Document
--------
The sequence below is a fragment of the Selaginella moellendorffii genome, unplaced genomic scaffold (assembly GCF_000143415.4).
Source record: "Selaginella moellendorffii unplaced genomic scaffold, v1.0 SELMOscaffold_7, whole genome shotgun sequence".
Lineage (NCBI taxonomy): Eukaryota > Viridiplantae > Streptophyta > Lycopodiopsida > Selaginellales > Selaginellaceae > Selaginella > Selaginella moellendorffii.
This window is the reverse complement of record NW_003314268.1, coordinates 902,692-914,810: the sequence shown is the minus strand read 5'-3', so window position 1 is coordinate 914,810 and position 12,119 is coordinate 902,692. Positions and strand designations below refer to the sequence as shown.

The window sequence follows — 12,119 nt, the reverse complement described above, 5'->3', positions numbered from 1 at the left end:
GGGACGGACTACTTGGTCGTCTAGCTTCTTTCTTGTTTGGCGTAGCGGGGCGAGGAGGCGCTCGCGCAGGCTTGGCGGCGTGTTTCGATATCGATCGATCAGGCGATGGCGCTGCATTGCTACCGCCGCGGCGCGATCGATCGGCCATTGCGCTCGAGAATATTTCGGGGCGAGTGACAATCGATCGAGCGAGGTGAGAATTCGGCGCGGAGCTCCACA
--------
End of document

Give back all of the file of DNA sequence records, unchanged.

The sequence below is a fragment of the Selaginella moellendorffii genome, unplaced genomic scaffold (assembly GCF_000143415.4).
Source record: "Selaginella moellendorffii unplaced genomic scaffold, v1.0 SELMOscaffold_7, whole genome shotgun sequence".
Lineage (NCBI taxonomy): Eukaryota > Viridiplantae > Streptophyta > Lycopodiopsida > Selaginellales > Selaginellaceae > Selaginella > Selaginella moellendorffii.
This window is the reverse complement of record NW_003314268.1, coordinates 902,692-914,810: the sequence shown is the minus strand read 5'-3', so window position 1 is coordinate 914,810 and position 12,119 is coordinate 902,692. Positions and strand designations below refer to the sequence as shown.

The window sequence follows — 12,119 nt, the reverse complement described above, 5'->3', positions numbered from 1 at the left end:
GGGACGGACTACTTGGTCGTCTAGCTTCTTTCTTGTTTGGCGTAGCGGGGCGAGGAGGCGCTCGCGCAGGCTTGGCGGCGTGTTTCGATATCGATCGATCAGGCGATGGCGCTGCATTGCTACCGCCGCGGCGCGATCGATCGGCCATTGCGCTCGAGAATATTTCGGGGCGAGTGACAATCGATCGAGCGAGGTGAGAATTCGGCGCGGAGCTCCACA